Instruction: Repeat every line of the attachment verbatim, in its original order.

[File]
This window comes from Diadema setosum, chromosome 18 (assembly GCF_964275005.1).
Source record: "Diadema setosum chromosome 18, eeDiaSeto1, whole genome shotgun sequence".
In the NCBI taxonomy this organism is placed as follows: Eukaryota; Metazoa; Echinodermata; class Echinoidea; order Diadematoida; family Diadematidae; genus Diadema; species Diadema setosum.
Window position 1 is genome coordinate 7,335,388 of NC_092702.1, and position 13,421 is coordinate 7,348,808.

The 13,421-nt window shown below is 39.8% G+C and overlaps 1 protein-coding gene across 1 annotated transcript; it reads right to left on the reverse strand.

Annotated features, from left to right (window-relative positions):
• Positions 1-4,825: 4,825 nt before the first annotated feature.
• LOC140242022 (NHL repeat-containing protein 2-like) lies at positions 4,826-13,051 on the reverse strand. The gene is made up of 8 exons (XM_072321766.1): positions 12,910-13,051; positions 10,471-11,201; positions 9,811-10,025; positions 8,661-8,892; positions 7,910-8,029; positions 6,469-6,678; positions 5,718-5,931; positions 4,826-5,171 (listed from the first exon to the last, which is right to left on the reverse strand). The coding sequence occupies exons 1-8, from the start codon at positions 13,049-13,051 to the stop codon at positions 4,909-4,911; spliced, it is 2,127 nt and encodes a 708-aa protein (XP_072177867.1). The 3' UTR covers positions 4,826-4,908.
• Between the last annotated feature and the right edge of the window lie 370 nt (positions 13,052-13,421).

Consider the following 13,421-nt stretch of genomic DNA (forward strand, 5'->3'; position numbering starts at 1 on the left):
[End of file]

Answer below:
This window comes from Diadema setosum, chromosome 18 (assembly GCF_964275005.1).
Source record: "Diadema setosum chromosome 18, eeDiaSeto1, whole genome shotgun sequence".
In the NCBI taxonomy this organism is placed as follows: Eukaryota; Metazoa; Echinodermata; class Echinoidea; order Diadematoida; family Diadematidae; genus Diadema; species Diadema setosum.
Window position 1 is genome coordinate 7,335,388 of NC_092702.1, and position 13,421 is coordinate 7,348,808.

The 13,421-nt window shown below is 39.8% G+C and overlaps 1 protein-coding gene across 1 annotated transcript; it reads right to left on the reverse strand.

Annotated features, from left to right (window-relative positions):
• Positions 1-4,825: 4,825 nt before the first annotated feature.
• LOC140242022 (NHL repeat-containing protein 2-like) lies at positions 4,826-13,051 on the reverse strand. The gene is made up of 8 exons (XM_072321766.1): positions 12,910-13,051; positions 10,471-11,201; positions 9,811-10,025; positions 8,661-8,892; positions 7,910-8,029; positions 6,469-6,678; positions 5,718-5,931; positions 4,826-5,171 (listed from the first exon to the last, which is right to left on the reverse strand). The coding sequence occupies exons 1-8, from the start codon at positions 13,049-13,051 to the stop codon at positions 4,909-4,911; spliced, it is 2,127 nt and encodes a 708-aa protein (XP_072177867.1). The 3' UTR covers positions 4,826-4,908.
• Between the last annotated feature and the right edge of the window lie 370 nt (positions 13,052-13,421).

Consider the following 13,421-nt stretch of genomic DNA (forward strand, 5'->3'; position numbering starts at 1 on the left):